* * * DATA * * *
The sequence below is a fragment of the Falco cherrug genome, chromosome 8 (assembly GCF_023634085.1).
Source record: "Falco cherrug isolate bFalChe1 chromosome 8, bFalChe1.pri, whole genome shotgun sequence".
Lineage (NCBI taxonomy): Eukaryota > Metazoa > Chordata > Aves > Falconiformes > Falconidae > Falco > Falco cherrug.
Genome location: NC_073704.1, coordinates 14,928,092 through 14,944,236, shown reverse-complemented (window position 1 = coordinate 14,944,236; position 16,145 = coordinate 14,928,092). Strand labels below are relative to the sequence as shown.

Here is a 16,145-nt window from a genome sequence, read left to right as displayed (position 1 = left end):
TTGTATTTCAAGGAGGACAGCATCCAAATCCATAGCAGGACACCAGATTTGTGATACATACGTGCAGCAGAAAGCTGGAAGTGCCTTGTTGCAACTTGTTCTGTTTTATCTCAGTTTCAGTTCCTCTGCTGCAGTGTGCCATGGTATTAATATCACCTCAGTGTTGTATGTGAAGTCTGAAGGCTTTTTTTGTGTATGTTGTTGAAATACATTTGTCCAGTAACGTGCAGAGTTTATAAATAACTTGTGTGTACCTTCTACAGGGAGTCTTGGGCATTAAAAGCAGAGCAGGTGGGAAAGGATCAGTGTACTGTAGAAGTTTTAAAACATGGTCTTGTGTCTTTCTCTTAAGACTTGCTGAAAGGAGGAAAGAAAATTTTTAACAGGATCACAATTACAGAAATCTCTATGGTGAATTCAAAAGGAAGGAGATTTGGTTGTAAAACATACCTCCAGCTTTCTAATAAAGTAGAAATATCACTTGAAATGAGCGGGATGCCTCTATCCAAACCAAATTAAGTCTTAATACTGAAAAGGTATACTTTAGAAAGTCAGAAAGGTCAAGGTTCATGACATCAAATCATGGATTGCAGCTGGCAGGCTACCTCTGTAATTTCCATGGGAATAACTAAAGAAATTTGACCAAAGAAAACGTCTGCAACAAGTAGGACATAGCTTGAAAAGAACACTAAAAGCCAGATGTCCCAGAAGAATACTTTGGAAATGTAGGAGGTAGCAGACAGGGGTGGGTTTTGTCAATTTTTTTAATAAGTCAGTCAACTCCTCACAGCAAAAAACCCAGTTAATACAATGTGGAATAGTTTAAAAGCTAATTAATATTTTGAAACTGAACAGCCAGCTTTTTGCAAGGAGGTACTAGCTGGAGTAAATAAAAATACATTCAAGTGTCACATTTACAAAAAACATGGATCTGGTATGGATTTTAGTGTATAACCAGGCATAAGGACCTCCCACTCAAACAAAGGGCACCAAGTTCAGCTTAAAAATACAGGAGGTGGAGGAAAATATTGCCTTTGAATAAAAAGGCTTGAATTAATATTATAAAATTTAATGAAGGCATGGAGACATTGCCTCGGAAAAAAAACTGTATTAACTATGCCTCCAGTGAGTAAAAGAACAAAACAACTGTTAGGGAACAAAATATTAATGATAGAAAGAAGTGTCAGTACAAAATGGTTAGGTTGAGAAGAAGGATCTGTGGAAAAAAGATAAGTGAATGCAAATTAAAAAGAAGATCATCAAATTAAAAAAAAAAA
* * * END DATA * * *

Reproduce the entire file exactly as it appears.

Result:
The sequence below is a fragment of the Falco cherrug genome, chromosome 8 (assembly GCF_023634085.1).
Source record: "Falco cherrug isolate bFalChe1 chromosome 8, bFalChe1.pri, whole genome shotgun sequence".
Lineage (NCBI taxonomy): Eukaryota > Metazoa > Chordata > Aves > Falconiformes > Falconidae > Falco > Falco cherrug.
Genome location: NC_073704.1, coordinates 14,928,092 through 14,944,236, shown reverse-complemented (window position 1 = coordinate 14,944,236; position 16,145 = coordinate 14,928,092). Strand labels below are relative to the sequence as shown.

Here is a 16,145-nt window from a genome sequence, read left to right as displayed (position 1 = left end):
TTGTATTTCAAGGAGGACAGCATCCAAATCCATAGCAGGACACCAGATTTGTGATACATACGTGCAGCAGAAAGCTGGAAGTGCCTTGTTGCAACTTGTTCTGTTTTATCTCAGTTTCAGTTCCTCTGCTGCAGTGTGCCATGGTATTAATATCACCTCAGTGTTGTATGTGAAGTCTGAAGGCTTTTTTTGTGTATGTTGTTGAAATACATTTGTCCAGTAACGTGCAGAGTTTATAAATAACTTGTGTGTACCTTCTACAGGGAGTCTTGGGCATTAAAAGCAGAGCAGGTGGGAAAGGATCAGTGTACTGTAGAAGTTTTAAAACATGGTCTTGTGTCTTTCTCTTAAGACTTGCTGAAAGGAGGAAAGAAAATTTTTAACAGGATCACAATTACAGAAATCTCTATGGTGAATTCAAAAGGAAGGAGATTTGGTTGTAAAACATACCTCCAGCTTTCTAATAAAGTAGAAATATCACTTGAAATGAGCGGGATGCCTCTATCCAAACCAAATTAAGTCTTAATACTGAAAAGGTATACTTTAGAAAGTCAGAAAGGTCAAGGTTCATGACATCAAATCATGGATTGCAGCTGGCAGGCTACCTCTGTAATTTCCATGGGAATAACTAAAGAAATTTGACCAAAGAAAACGTCTGCAACAAGTAGGACATAGCTTGAAAAGAACACTAAAAGCCAGATGTCCCAGAAGAATACTTTGGAAATGTAGGAGGTAGCAGACAGGGGTGGGTTTTGTCAATTTTTTTAATAAGTCAGTCAACTCCTCACAGCAAAAAACCCAGTTAATACAATGTGGAATAGTTTAAAAGCTAATTAATATTTTGAAACTGAACAGCCAGCTTTTTGCAAGGAGGTACTAGCTGGAGTAAATAAAAATACATTCAAGTGTCACATTTACAAAAAACATGGATCTGGTATGGATTTTAGTGTATAACCAGGCATAAGGACCTCCCACTCAAACAAAGGGCACCAAGTTCAGCTTAAAAATACAGGAGGTGGAGGAAAATATTGCCTTTGAATAAAAAGGCTTGAATTAATATTATAAAATTTAATGAAGGCATGGAGACATTGCCTCGGAAAAAAAACTGTATTAACTATGCCTCCAGTGAGTAAAAGAACAAAACAACTGTTAGGGAACAAAATATTAATGATAGAAAGAAGTGTCAGTACAAAATGGTTAGGTTGAGAAGAAGGATCTGTGGAAAAAAGATAAGTGAATGCAAATTAAAAAGAAGATCATCAAATTAAAAAAAAAAA